Luther, hereby, intensifies the Augustinian suggestion that heathen virtue is nothing more than ‘splendid virtue’, an inevitable and lamentable exercise in vain-glory.[4] Since he effectively allows little continuity between heathen and proper Christian virtue, he proposes a modest idea of moral progress in authentic Christian living (see Herdt 2008, ch 6). The Christian remains a sinner before God (simul iustus et peccator) in the sense that sin continues to affects her every act and motive, limiting the project of actual character development. Luther, however, is not opposed to good works and virtues, if they are done and sought in faith in God and Christ’s atoning work. If they are not, they inevitably turn into examples of human pride and over-confidence in our own abilities. It is important to note that the context for Luther’s assertion is, of course, soteriological and not “purely” ethical.[5]

This stark contrast between human attempts to do good in the world and the unapproachable divine demands expressed, as “law” in Luther’s theology, have made some critics think that his ethics is an oxymoron and that it will result in “psychological paralysis” and passivity (e.g., Herdt 2008). Although there are examples of Lutheran theologians who may show such tendencies, there are a good number of historical (including Luther, arguably) and contemporary theologians that would disagree (McFarland 2020). Admittedly, a sense of passivity is central to Lutheran ethics in the sense of receptivity. Luther emphasizes that a human can never attain a good conscience before God unless her heart is filled with gratitude.[6] But due to sin, proper gratitude cannot be brought about through one’s own voluntary effort. A human person must, therefore, start with an attitude of receptivity of God’s good favor to her as a sinner (favor Dei).[7] Instead of trying to find a quality in herself or merit her actions, Luther thinks that she should look away from herself and toward the Word of God:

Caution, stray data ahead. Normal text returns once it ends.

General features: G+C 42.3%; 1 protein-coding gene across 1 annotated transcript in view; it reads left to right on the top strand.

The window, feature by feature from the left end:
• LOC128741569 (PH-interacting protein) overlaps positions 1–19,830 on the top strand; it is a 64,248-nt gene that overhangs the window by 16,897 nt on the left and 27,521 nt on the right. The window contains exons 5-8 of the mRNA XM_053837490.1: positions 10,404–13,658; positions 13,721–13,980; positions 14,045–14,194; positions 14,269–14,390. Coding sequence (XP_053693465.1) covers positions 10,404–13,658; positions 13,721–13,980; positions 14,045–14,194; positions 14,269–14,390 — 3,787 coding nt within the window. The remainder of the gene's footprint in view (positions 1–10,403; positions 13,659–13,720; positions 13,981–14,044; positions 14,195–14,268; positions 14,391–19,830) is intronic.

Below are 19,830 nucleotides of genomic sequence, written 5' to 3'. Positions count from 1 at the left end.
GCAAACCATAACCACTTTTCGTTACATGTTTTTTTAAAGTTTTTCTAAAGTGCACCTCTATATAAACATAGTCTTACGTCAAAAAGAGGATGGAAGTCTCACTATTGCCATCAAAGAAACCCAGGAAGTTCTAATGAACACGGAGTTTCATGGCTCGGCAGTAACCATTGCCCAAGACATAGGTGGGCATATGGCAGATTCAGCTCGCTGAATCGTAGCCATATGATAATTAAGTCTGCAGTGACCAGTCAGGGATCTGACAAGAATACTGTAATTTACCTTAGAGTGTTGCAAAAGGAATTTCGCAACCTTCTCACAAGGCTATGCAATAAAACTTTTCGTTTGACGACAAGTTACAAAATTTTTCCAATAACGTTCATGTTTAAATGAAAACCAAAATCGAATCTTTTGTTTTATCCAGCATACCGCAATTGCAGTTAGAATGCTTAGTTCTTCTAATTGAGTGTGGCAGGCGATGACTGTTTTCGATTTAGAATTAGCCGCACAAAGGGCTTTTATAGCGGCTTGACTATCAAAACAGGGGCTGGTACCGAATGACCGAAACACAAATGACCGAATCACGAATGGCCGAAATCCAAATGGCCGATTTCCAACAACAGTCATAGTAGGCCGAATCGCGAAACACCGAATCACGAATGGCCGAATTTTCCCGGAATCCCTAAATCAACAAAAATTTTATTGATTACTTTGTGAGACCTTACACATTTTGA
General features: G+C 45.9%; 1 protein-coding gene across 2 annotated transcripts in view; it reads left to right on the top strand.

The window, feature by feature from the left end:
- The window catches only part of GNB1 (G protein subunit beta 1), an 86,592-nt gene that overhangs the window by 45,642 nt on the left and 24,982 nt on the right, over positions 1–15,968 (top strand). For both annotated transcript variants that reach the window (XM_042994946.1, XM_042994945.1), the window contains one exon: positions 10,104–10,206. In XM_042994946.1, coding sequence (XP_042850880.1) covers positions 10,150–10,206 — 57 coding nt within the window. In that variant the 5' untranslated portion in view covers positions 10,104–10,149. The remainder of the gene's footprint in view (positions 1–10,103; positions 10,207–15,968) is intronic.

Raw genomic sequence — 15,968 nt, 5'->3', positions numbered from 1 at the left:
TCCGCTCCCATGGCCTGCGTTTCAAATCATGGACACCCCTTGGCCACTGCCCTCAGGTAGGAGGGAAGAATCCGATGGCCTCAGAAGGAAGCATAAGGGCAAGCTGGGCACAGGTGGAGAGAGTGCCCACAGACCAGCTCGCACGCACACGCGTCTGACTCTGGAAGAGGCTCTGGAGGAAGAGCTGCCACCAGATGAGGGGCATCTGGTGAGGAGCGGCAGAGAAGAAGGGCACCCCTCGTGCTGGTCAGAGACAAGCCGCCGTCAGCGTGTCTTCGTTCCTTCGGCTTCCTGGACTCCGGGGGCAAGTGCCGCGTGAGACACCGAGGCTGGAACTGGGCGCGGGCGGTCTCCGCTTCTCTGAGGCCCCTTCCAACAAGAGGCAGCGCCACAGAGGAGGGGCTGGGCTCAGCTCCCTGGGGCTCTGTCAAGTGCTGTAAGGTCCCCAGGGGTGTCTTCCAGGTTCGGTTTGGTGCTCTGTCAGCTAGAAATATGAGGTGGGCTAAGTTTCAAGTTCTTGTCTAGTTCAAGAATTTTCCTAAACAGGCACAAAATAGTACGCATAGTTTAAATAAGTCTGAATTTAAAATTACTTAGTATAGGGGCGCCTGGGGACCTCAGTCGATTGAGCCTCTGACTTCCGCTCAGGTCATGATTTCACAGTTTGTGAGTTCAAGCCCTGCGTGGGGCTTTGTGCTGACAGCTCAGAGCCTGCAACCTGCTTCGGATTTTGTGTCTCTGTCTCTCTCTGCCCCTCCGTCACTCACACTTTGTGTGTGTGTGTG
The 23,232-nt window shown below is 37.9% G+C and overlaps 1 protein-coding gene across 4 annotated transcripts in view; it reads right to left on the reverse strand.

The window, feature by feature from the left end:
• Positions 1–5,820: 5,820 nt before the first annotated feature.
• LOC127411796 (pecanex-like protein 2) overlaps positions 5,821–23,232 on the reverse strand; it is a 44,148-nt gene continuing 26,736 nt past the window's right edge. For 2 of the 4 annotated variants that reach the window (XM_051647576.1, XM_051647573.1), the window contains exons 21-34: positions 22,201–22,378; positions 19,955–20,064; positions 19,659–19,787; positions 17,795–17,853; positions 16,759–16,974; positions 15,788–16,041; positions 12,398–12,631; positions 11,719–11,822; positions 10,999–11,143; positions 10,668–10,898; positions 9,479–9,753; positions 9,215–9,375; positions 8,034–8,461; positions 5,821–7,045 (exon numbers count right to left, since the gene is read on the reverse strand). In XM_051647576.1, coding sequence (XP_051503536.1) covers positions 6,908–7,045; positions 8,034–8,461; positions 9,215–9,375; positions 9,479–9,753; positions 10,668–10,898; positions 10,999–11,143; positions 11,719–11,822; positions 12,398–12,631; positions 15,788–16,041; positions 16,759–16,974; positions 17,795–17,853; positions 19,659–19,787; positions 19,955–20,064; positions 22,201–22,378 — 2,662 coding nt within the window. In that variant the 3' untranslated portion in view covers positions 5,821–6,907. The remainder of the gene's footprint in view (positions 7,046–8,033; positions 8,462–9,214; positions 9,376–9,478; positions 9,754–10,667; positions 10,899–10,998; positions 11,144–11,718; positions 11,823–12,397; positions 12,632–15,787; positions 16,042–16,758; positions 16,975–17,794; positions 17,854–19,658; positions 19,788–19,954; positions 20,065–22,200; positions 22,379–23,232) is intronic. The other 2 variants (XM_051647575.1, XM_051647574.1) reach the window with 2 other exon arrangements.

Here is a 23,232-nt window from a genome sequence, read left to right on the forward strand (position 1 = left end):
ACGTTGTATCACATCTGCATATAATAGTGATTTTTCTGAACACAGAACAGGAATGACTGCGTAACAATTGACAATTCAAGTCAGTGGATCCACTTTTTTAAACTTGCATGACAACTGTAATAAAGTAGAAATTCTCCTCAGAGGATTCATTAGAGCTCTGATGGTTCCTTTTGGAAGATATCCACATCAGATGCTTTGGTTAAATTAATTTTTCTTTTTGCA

Therefore we must not judge [our status before God] according to the feeling of our heart; we must judge according to the Word of God. . . And this is the reason why our theology is certain: it snatches us away from ourselves and places us outside ourselves, so that we do not depend on our own strength, conscience, experience, person, or works but depend on that which is outside ourselves, that is, on the promise and truth of God, which cannot deceive. (Luther, Lectures on Galatians 1535 (4:6), in LW 26:383, 387)

Moral character can, from this outlook, properly change for the better, since it is done out of a sense of gratitude. Luther, therefore, thinks that justification by faith is inseparable from sanctification or moral improvement. The whole person and her deeds are justified and sanctified so that she may “take on Christ” and live a new life, free from the demands of the Law.[8]

Of course, Christians continue to experience their moral imperfection, but they can, from a place of faith and acceptance, continue their struggle against the evil in the world and themselves. The process of sanctification and moral formation is not imagined to be “automatic” such that justification mechanically produces sanctification without any effort on part of the human (Biermann 2014, 69-70; 95-97). Luther frequently talks about the desperate need for moral renovation among the Christians and the need for moral exhortation and practices. For instance, in his preface to the Large Catechism, Luther exhorts Christians to “Drill themselves daily” by putting faith into practice. He also encouraged an imaginative and practical moral pedagogy in child reading, consisting of “simple and playful methods” (Large Caechism in Kolb, Wengert, and Arand 2000, 70-76). What these examples indicate is that Luther’s ethics, indeed, entail the doing of good deeds and the formation of moral character. However, good deeds are done with the awareness that these things do not come easily and that the very act of pursuing them is self-defeating if not done in faith in Christ’s merit. These observations are important for what follows in the discussion about MBE which is a project aimed at the formation of moral character.

2.2 Human Moral Imperfection and the need for Moral Bioenhancement

Both the MBE proposal and Luther find that human nature is flawed and in need of improvement. Jotterand and Levin (2019, 46) point out that Persson and Savulescu tend to “pathologize human behavior,” since the language of enhancement presupposes that human biology and neurology is deficient and needs fixing. More than that, the pathology is a moral one. As a matter of fact, Persson and Savulescu spell out that the central problem MBE is intended to solve is akrasia – or weakness of will – meaning that we know what we should do but we lack the proper motivation to act upon our better judgement. They say:

[The] problem of weakness of will [which] is a problem of motivation: it occurs because we are not sufficiently motivated to do what we are convinced that we ought to do, for instance, we do not feel sufficient sympathy for the global poor to aid them when we come up against temptations to satisfy our self-regarding desires. To enhance the capacity to feel such sympathy would be to enhance the probability that we do what we believe that we ought. This is an instance of moral enhancement, according to our view. (Persson and Savulescu 2016, 264)